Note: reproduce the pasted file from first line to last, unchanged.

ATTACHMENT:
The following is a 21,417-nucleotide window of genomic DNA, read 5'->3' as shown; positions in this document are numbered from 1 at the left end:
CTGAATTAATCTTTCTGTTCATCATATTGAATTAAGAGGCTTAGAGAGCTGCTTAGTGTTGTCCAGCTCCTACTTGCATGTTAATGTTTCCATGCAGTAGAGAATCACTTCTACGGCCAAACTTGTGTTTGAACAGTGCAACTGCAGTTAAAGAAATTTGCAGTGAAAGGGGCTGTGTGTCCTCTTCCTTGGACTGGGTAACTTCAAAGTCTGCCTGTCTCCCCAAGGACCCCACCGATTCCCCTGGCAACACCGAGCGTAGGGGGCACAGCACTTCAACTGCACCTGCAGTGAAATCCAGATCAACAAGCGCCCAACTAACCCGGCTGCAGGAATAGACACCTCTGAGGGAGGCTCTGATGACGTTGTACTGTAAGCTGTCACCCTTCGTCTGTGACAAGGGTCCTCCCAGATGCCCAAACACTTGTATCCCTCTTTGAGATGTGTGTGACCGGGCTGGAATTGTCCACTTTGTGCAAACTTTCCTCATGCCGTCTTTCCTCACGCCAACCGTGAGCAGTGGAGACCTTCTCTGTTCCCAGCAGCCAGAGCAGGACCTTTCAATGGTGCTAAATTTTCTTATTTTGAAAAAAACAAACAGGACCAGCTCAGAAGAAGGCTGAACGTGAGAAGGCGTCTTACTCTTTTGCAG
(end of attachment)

The following is a 21,417-nucleotide window of genomic DNA, read 5'->3' as shown; positions in this document are numbered from 1 at the left end:
CTGAATTAATCTTTCTGTTCATCATATTGAATTAAGAGGCTTAGAGAGCTGCTTAGTGTTGTCCAGCTCCTACTTGCATGTTAATGTTTCCATGCAGTAGAGAATCACTTCTACGGCCAAACTTGTGTTTGAACAGTGCAACTGCAGTTAAAGAAATTTGCAGTGAAAGGGGCTGTGTGTCCTCTTCCTTGGACTGGGTAACTTCAAAGTCTGCCTGTCTCCCCAAGGACCCCACCGATTCCCCTGGCAACACCGAGCGTAGGGGGCACAGCACTTCAACTGCACCTGCAGTGAAATCCAGATCAACAAGCGCCCAACTAACCCGGCTGCAGGAATAGACACCTCTGAGGGAGGCTCTGATGACGTTGTACTGTAAGCTGTCACCCTTCGTCTGTGACAAGGGTCCTCCCAGATGCCCAAACACTTGTATCCCTCTTTGAGATGTGTGTGACCGGGCTGGAATTGTCCACTTTGTGCAAACTTTCCTCATGCCGTCTTTCCTCACGCCAACCGTGAGCAGTGGAGACCTTCTCTGTTCCCAGCAGCCAGAGCAGGACCTTTCAATGGTGCTAAATTTTCTTATTTTGAAAAAAACAAACAGGACCAGCTCAGAAGAAGGCTGAACGTGAGAAGGCGTCTTACTCTTTTGCAG